All authors contributed to the study conception and design. ZC and CL designed the study. YH and CW conducted the experiments. YH created the figures and wrote the manuscript. XZ conducted the animal experiments. XLu mainly provided technical and material support. JX cultivated H. pylori and prepared H. pylori lysate. JLv evaluated the gene expression via the TCGA database. MG, XH, XLi, JLu, and XD did analysis and interpretation of data. All authors contributed to the article and approved the submitted version.
This work was supported by the National Natural Science Foundation of China (No. 32070537, 31772545, 31970512, 31872308, 83902332), High-level Teachers in Beijing Municipal Universities in the Period of 13th Five Plan (No. IDHT20170516), National Key Research and Development Plan of China (No. 2017YFD0501602), and Beijing Science and Technology Program (D181100000518002).
Conflict of Interest
The authors declare that the research was conducted in the absence of any commercial or financial relationships that could be construed as a potential conflict of interest.
The Supplementary Material for this article can be found online at: https://www.frontiersin.org/articles/10.3389/fonc.2020.581364/full#supplementary-material
H. pylori, Helicobacter pylori; T4SS, type IV secretion system; CagA, cytotoxin associated gene product A; VacA, vacuolating cytotoxin A; OMV, outer membrane vesicles; LPS, lipopolysaccharide; PGN, peptidoglycan; Ure, urease; STAT3, signal transducer and activator of transcription 3; ATCC, American type culture collection; PBS, phosphate buffer saline; BCA, bicinchoninic acid; DMEM, dulbecco’s modified eagle medium; FBS, fetal bovine serum; MTT, 3-(4, 5-dimethyl-2-thiazolyl)-2,5-diphenyl-2-H-tetrazolium bromide; DMSO, dimethyl sulfoxide; EGFP, enhanced green fluorescent protein; 7-AAD, 7-Aminoactinomycin D; TCGA database, The Cancer Genome Atlas database; GAPDH, glyceraldehyde 3-phosphate dehydrogenase; RIP2, receptor-interacting protein 2; MAPK, mitogen-activated protein kinase; NF-κB, nuclear factor kappa B; ERK, extracellular regulated protein kinases; p-ERK, phosphorylated extracellular regulated protein kinase; FOXO4, forkhead box O4; IKKA/IKBKA, IκB kinase-α; p-IKKA, phosphorylated IκB kinase-α; BCL-2, B-cell lymphoma-2; BNIP3, BCL2 interacting protein 3; BCL-XL, B-cell lymphoma-XL; GADD45B, growth arrest and DNA-damage-inducible Beta; TRAF1/2, TNF receptor-associated factor ½; BIRC2, baculoviral IAP repeat-containing protein 2; ATG12, autophagy related 12 homolog; dUTP, 2’-deoxyuridine 5’-triphosphate; TdT enzyme, terminal deoxynucleotidyl transferase; PRR, pattern recognition receptor; NLR, Nod like receptor; CCL20, C-C motif chemokine ligand 20; CCL28, C-C motif chemokine ligand 28; CXCL-2, C-X-C motif chemokine ligand 2; IFN-γ, interferon- γ; FAS, cell surface death receptor; TNF-α, tumor necrosis factor- α; SLPI, secretory leukocyte peptidase inhibitor; TFPI, tissue factor pathway inhibitor; CLC-3, chloride channel-3; SSH1, slingshot protein phosphatase 1; SIRT4, sirtuin 4.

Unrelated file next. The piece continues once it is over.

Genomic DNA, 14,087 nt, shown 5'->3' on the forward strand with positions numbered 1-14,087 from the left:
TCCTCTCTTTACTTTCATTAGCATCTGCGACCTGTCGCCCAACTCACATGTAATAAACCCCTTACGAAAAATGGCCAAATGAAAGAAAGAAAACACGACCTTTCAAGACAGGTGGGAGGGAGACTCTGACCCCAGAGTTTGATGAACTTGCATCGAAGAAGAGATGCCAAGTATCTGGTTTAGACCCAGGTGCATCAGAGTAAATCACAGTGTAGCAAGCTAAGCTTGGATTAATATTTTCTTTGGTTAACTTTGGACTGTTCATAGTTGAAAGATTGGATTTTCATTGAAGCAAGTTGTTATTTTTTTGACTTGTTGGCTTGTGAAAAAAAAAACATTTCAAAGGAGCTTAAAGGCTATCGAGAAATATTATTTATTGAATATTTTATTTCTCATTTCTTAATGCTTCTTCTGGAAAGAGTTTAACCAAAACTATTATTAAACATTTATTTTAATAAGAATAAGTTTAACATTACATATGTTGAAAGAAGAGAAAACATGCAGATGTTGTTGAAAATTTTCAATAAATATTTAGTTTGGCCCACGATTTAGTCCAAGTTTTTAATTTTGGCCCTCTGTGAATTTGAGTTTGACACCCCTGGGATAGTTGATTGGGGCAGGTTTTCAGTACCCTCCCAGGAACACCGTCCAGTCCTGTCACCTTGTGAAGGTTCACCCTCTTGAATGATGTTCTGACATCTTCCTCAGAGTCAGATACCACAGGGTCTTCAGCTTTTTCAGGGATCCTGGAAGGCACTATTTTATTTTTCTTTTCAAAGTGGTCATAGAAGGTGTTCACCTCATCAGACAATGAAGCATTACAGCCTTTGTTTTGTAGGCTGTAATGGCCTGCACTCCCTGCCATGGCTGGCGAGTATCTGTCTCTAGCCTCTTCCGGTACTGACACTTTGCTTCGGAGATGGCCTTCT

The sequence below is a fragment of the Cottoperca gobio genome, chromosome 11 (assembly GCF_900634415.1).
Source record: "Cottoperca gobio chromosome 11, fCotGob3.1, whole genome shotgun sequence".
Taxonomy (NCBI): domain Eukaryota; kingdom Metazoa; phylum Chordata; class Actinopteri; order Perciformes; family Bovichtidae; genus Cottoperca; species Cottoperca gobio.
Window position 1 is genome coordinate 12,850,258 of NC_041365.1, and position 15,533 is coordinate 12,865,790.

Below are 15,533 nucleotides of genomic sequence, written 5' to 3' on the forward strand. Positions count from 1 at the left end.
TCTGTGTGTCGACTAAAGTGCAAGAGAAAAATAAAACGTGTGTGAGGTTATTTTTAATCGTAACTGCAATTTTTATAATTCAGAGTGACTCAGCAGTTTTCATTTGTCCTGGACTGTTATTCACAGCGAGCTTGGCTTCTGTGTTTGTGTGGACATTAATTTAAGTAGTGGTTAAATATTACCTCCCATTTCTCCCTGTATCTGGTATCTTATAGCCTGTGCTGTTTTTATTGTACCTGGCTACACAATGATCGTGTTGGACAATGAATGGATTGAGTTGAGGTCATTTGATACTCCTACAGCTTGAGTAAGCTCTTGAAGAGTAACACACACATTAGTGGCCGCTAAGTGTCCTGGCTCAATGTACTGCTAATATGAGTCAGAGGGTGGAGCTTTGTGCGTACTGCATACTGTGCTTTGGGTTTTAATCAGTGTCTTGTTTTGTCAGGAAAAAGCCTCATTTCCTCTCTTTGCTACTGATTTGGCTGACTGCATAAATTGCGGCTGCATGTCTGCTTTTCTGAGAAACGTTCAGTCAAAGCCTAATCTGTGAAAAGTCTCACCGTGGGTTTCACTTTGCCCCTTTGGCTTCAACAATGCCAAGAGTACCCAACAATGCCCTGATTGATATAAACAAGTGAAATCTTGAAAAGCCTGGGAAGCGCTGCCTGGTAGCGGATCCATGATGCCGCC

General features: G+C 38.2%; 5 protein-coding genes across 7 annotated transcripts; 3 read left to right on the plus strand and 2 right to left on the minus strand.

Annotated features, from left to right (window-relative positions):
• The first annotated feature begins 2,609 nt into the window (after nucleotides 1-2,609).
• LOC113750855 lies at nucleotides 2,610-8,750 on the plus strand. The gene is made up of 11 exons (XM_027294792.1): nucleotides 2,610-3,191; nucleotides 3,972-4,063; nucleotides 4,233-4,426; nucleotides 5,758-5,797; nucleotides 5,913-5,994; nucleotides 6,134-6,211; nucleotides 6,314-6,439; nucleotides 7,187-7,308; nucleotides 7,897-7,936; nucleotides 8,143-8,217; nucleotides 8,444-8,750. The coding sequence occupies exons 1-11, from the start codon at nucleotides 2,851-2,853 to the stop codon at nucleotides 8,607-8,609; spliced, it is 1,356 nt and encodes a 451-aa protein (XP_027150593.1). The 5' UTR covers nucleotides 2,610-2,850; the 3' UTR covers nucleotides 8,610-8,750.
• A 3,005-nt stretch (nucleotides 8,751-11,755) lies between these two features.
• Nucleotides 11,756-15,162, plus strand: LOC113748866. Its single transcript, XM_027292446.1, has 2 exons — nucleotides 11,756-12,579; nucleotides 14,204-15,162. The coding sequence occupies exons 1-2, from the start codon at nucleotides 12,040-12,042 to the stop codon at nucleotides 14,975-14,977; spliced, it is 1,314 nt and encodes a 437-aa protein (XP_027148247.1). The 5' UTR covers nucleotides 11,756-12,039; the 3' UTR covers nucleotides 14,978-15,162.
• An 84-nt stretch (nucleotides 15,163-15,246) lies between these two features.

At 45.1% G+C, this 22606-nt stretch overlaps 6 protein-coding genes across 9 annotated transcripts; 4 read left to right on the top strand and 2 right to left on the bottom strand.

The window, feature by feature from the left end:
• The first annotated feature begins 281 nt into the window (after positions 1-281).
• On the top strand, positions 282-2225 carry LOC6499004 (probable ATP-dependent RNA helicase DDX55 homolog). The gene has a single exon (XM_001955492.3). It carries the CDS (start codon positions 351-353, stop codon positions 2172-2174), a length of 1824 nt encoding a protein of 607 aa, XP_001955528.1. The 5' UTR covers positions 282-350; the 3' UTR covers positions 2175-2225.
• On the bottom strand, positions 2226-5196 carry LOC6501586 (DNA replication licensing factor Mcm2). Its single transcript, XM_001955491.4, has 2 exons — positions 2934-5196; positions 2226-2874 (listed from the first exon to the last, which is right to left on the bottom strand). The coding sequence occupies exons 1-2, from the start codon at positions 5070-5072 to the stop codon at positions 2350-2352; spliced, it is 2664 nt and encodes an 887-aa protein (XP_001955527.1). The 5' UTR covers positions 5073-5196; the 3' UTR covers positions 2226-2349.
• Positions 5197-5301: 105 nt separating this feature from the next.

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Keywords: Helicobacter pylori, apoptosis, autophagy, gastric epithelial cell, carcinogenesis
Citation: He Y, Wang C, Zhang X, Lu X, Xing J, Lv J, Guo M, Huo X, Liu X, Lu J, Du X, Li C and Chen Z (2020) Sustained Exposure to Helicobacter pylori Lysate Inhibits Apoptosis and Autophagy of Gastric Epithelial Cells. Front. Oncol. 10:581364. doi: 10.3389/fonc.2020.581364
Received: 08 July 2020; Accepted: 30 September 2020;
Published: 29 October 2020.
Edited by:Aamir Ahmad, University of Alabama at Birmingham, United States
Reviewed by:Ravi Manoharan, University of Madras, India
Alex C. Kornke, University of York, United Kingdom
Copyright © 2020 He, Wang, Zhang, Lu, Xing, Lv, Guo, Huo, Liu, Lu, Du, Li and Chen. This is an open-access article distributed under the terms of the Creative Commons Attribution License (CC BY). The use, distribution or reproduction in other forums is permitted, provided the original author(s) and the copyright owner(s) are credited and that the original publication in this journal is cited, in accordance with accepted academic practice. No use, distribution or reproduction is permitted which does not comply with these terms.